Mosquito bites, arthritic joints, and broken ankles cause swelling, in part, because plasma leaks from abnormally porous blood vessels. Angiopoietin-1 (Ang1), a recently discovered protein that enhances blood vessel growth, also appears to protect blood vessels from leaking.
Gavin Thurston of the University of California, San Francisco and his colleagues genetically engineered mice to express higher-than-normal amounts of Ang1 or another protein, vascular endothelial growth factor (VEGF), which also promotes blood vessel growth. They then measured leakiness of blood vessels by injecting the mice with blue dye and rubbing their ears with mustard oil, which stimulates nearby blood vessels to leak.
Normal mouse ears showed bluing around the edges, indicating that a little dye had leaked, Thurston says. Ears of mice that the researchers genetically manipulated to produce extra VEGF turned completely blue, he reports in the Dec. 24, 1999 Science. Mice that made both extra Ang1 and VEGF showed slightly blue ears, while the Ang1 mouse ears stayed white.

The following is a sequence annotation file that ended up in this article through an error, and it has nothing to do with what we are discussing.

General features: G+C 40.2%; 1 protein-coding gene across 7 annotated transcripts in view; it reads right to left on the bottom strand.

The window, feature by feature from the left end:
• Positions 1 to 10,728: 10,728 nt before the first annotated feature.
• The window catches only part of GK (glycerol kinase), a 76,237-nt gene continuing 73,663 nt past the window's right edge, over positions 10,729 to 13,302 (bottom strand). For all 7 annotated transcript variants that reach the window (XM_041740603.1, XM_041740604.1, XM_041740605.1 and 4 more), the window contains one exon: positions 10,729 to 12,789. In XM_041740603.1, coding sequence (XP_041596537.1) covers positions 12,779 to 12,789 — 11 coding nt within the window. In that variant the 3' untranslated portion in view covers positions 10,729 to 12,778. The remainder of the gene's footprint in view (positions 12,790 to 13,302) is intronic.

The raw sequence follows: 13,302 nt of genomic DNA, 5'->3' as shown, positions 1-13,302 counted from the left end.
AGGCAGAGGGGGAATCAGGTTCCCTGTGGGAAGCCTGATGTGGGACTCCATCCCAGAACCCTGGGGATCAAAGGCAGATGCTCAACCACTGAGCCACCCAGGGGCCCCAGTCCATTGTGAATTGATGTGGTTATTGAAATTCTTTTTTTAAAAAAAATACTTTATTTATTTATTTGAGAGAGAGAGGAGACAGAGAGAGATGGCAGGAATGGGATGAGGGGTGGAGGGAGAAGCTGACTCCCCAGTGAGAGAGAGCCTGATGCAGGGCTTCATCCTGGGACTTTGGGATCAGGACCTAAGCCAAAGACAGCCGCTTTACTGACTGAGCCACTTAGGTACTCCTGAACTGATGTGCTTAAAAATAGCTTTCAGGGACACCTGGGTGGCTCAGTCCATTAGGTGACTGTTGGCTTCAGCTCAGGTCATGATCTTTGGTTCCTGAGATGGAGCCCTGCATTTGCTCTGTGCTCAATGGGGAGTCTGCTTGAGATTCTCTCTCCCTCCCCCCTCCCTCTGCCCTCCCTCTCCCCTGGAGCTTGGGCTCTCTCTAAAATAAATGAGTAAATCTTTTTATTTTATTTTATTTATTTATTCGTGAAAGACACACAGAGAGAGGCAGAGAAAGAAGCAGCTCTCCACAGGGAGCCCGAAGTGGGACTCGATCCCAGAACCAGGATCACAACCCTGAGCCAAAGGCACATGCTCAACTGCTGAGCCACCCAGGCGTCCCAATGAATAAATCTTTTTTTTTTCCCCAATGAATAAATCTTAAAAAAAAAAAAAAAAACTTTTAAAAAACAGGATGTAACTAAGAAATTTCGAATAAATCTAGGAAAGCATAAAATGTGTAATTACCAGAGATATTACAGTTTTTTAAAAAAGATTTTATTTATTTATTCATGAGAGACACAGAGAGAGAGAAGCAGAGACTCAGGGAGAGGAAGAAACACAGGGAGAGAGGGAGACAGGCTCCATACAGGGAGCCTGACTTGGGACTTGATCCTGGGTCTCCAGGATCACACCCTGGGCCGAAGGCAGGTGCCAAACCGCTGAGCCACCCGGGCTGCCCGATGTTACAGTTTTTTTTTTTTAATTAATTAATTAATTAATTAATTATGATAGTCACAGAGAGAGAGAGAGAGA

“We are trying to figure out how Ang1 works,” says Thurston. Several groups are examining whether VEGF can restore blood flow to areas where it has been blocked (SN: 11/28/98, p. 346).
Thurston suggests that Ang1 might prevent leaking of the new vessels that VEGF promotes. The next step is to see whether Ang1 can reduce plasma leakage in animals that haven’t been genetically altered. Such research could lead to treatments for human diseases in which swelling plays a role, such as arthritis and asthma, says Thurston.